Eagles

3 reasons Eagles wise to keep Lane Johnson at RT

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USA Today Images

3 reasons Eagles wise to keep Lane Johnson at RT

As the Eagles began the individual portion of Thursday's practice, Halapoulivaati Vaitai was at left tackle next to Stefen Wisniewski. Lane Johnson remained at right tackle. 

It might seem to go against some conventional wisdom, but the Eagles are planning for Big V to take over for Jason Peters as the protector of Carson Wentz's blindside instead of sliding Johnson over. 

On Sunday, the line will look like this (from left to right): Vaitai, Wisniewski, Jason Kelce, Brandon Brooks, Johnson. 

Either way, losing Peters (MCL, ACL) for the season is huge. It'll be tough to overcome. But in the past, the team has toyed with the idea of moving Johnson to left tackle in a situation just like this. But now they're not.

There are a few reasons why this is the right move: 

1. Doesn't weaken two spots
While Peters had been playing at an All-Pro level at left tackle through seven games this season, Johnson was nearly as good on the right side. 

"I think I'm better on the right for now," Johnson said on Wednesday. "I haven't had any reps over there."

The thing about moving Johnson over and then replacing him with Vaitai is that it would weaken two spots instead of just one on the line. Johnson wouldn't be as good as Peters at left tackle and Vaitai clearly wouldn't be as good as Johnson on the right. 

It would make plenty of sense to get their best offensive tackle covering Wentz's blindside, but then the Eagles would probably limit Johnson in some ways by asking him to play out of position.  

2. Big V looked OK
A lot of folks probably still think about that disaster Vaitai had against Washington last season when Ryan Kerrigan beat him up and down the field. Last year's fifth-round pick doesn't look like that guy anymore. Is he an All-Pro? Not by any stretch of the imagination. But at least Vatai looks like he belongs in the NFL.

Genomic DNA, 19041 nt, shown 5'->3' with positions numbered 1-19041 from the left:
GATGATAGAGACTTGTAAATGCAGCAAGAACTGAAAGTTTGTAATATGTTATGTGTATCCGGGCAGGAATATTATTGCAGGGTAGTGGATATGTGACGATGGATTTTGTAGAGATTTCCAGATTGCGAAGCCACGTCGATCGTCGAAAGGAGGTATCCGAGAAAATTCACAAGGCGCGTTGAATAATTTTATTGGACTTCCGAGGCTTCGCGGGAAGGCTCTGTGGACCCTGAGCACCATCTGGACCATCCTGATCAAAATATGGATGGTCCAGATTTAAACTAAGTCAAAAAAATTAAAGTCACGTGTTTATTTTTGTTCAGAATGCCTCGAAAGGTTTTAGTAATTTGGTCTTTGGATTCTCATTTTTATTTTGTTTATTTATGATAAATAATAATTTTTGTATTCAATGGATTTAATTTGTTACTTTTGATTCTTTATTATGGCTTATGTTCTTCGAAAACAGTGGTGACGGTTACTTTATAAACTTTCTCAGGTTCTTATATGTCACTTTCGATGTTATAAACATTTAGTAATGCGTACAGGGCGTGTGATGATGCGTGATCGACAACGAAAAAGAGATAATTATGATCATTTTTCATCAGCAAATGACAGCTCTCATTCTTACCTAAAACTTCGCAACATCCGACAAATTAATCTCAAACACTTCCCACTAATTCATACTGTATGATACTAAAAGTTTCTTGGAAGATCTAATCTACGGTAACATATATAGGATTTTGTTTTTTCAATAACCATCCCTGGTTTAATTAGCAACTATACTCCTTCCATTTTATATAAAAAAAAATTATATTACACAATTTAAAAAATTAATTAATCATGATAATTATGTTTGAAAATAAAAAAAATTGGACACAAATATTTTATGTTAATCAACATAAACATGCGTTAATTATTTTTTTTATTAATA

If you take the time to go back and look at his game against Washington on Monday after Peters' injury, Vaitai actually played pretty well (see story). Sure, he gave up a couple plays, but he kept Wentz clean and even had one big play in the run game. 

Big V isn't going to be Peters, but there's a chance he might look like a serviceable player for the last nine games of the season. 

3. Great players over RT 
Johnson has already faced some great pass-rushers this season but there are more to come. DeMarcus Lawrence from the Cowboys, Von Miller from the Broncos and Khalil Mack from the Raiders are three of the best pass-rushers in football. And guess where they like to line up? Yup. On the left side of the defensive line, across from the right tackle. 

Now, you're saying, 'Why wouldn't those guys move across the line and face Vaitai instead?' Fair point. Washington actually tried that on Monday. Two plays after Peters went down, Kerrigan lined up over Vaitai, who held his own. And why make life easier on those top pass-rushers? If they want to seek out a favorable matchup, let them move, don't bring that favorable matchup to them. 

Eagles Injury Update: Jake Elliott (concussion) cleared to play vs. Bears

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Eagles Injury Update: Jake Elliott (concussion) cleared to play vs. Bears

After a week of worrying, everyone can finally relax. 

Jake Elliott is going to play on Sunday. 

The Eagles' kicker officially cleared the NFL's concussion protocol on Friday morning, when he was cleared by an independent neurologist. Throughout the week it looked likely that Elliott would be able to play, but it didn't become official until Friday. 

Elliott suffered a concussion against the Cowboys during the first half of Sunday's game at AT&T Stadium. The Eagles needed to finish the game going for two-point conversions and with linebacker Kamu Grugier-Hill kicking off. 

Beau Allen (knee) and Trey Burton (back) will both be game-time decisions, according to head coach Doug Pederson. 

Burton's back spasms came from the game on Sunday and he has been dealing with the issue all week. He missed practice on Thursday. If Burton can't play, the Eagles would go into Sunday's game with two tight ends — Zach Ertz and Brent Celek. If Burton is inactive, Celek will likely have an increased role, Pederson said. 

If Allen can't play, it's likely rookie Elijah Qualls will be active for the first time since the Arizona game. Qualls has played just eight defensive snaps all season. 

Eagles' defense on historic run of eliminating big plays

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Eagles' defense on historic run of eliminating big plays

Big plays killed the Eagles last year. They allowed the second-most 20-yard plays in the NFL, the third-most 30-yard plays and the third-most 40-yard plays.